March 15, 2016

441 words 3 mins read

Android Pay shows Apple how it's done

The latest front in the ongoing Apple vs Google mobile war is payments. Apple with the sadly named Apple Pay (Let’s be honest, everyone was hoping for iPay) and Google with Android Pay. Both have their own unique sets of pros and cons, but function in a mostly similar fashion. However, if they aren’t that drastically different, can one really be “better” than the other? Yes, and for a surprisingly simple reason.

Using Android Pay in a real world shopping scenario boils down to: unlock phone, hold over payment terminal. This screencap on the left is a very accurate portrayal of Android Pay in action. It’s simple, quick and has been extremely reliably for me. When I say “reliable” it means that I’ve experienced 100% success rate paying with my phone all the while maintaining a 0% awkward rate.

Awkward rate? Why does Awkward matter? Well, take a look at the sample on the right of Apple Pay in action. The key difference is why Android Pay wins in my book: Apple Pay requires you actively produce your fingerprint WHILE the phone is within range of the payment terminal. My iPhone 6 Plus had a good fingerprint reader, but it would still fail about 30% of the time. It also delays the payment process while getting your fingerprint (about a half second to one second in length, depending on how good the scan was). I had more than a few attempts to pay where the fingerprint scanner wouldn’t read, wouldn’t read fast enough, or the phone would drift out of range while attempting to “get in position”.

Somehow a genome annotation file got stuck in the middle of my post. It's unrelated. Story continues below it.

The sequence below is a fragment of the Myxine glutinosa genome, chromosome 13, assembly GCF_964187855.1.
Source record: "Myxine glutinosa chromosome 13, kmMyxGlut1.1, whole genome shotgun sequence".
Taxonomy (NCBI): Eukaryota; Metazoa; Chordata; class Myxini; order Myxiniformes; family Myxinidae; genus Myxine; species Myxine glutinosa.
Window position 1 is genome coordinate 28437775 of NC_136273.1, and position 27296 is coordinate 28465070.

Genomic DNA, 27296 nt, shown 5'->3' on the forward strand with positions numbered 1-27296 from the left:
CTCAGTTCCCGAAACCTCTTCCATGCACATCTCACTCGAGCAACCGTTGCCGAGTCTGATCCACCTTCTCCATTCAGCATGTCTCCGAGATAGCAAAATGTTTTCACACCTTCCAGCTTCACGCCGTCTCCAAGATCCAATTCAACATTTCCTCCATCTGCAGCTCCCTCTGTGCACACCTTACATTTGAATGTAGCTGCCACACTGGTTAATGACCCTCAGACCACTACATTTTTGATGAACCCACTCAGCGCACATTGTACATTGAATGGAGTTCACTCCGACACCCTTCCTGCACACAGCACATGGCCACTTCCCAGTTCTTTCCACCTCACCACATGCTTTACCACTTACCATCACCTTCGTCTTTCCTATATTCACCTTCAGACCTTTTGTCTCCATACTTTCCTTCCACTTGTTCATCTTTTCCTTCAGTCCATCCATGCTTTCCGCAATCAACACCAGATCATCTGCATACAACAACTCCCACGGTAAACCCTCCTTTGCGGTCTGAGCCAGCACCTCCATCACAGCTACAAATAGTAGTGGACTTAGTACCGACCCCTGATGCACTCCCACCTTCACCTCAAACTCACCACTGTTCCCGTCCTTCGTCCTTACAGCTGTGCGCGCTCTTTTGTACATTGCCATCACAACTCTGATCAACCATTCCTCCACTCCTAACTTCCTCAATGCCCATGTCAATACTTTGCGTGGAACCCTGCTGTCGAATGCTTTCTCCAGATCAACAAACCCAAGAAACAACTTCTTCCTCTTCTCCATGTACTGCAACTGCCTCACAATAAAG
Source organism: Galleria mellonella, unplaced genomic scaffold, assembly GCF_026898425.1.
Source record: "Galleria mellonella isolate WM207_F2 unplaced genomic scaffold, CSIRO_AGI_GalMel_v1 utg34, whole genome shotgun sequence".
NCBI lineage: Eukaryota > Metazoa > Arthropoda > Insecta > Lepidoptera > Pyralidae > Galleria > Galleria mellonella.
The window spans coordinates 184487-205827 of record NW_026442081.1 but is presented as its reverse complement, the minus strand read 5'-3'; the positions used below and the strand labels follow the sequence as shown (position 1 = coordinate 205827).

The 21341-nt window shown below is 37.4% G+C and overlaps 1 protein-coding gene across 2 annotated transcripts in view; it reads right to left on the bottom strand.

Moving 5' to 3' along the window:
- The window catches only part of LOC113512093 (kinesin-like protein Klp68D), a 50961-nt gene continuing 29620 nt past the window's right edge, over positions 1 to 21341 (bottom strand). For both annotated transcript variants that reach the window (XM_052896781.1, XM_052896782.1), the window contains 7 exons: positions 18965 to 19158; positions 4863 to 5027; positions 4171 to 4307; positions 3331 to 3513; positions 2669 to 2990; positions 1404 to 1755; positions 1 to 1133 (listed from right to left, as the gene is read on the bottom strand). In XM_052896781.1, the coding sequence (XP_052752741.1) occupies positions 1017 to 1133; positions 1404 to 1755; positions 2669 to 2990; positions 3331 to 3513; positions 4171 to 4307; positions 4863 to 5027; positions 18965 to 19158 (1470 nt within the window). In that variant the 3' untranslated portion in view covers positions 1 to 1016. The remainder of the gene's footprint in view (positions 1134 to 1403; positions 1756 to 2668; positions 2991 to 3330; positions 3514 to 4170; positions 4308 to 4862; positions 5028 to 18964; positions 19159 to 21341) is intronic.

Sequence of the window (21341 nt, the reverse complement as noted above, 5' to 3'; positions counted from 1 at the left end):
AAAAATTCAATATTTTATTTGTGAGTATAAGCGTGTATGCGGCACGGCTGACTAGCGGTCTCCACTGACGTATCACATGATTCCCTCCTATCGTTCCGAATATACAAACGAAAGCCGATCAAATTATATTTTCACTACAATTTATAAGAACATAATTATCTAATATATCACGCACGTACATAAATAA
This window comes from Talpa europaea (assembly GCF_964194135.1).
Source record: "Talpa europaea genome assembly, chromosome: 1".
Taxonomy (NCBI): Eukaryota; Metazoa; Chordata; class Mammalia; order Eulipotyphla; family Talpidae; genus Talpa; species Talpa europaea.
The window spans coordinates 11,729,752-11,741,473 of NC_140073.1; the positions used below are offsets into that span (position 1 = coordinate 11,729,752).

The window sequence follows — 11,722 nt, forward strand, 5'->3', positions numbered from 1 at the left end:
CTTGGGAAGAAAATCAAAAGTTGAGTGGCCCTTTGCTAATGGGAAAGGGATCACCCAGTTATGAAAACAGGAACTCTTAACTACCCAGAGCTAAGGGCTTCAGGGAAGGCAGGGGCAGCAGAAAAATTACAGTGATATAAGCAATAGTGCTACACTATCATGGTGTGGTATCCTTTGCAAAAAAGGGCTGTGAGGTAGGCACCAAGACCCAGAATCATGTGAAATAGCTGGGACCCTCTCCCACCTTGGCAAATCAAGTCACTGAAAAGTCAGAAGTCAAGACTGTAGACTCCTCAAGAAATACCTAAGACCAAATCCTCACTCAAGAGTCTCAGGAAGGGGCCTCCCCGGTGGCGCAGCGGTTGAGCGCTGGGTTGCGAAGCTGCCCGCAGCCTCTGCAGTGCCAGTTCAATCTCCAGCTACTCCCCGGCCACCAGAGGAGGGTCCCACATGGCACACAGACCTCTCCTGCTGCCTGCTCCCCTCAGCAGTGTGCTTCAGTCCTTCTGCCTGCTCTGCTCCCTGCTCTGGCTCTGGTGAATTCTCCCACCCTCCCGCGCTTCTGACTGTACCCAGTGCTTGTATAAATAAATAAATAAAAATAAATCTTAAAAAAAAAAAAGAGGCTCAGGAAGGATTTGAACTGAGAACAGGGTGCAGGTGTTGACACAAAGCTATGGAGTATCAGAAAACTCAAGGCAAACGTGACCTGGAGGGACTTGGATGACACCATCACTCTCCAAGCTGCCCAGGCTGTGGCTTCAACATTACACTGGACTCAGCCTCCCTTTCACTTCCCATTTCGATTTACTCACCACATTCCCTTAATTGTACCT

Anytime you’re in line and fail to pay, it’s awkward. Anytime you sitting there screwing around with your phone while other people are staring at you thinking “For the love of god, I have things to do”, it’s awkward. So either the payment fails because you can’t get the fingerprint scanner to work or you give up after an attempt (maybe two) and grab your credit card. After paying with Apple Pay a few times, I was always nervous about using it.

Flip back to Android Pay, which I was using on my new Nexus 6P, and it hasn’t so much as faltered once. Since Android Pay only requires the phone already be unlocked, there is no need to screw around with how you’re holding the phone. This is critical since most payment terminals are placed conveniently for credit card swipe & signatures — not for holding phones over them. It seems like the smallest of nits between the two systems, but it has made a huge difference in my use of contactless payments.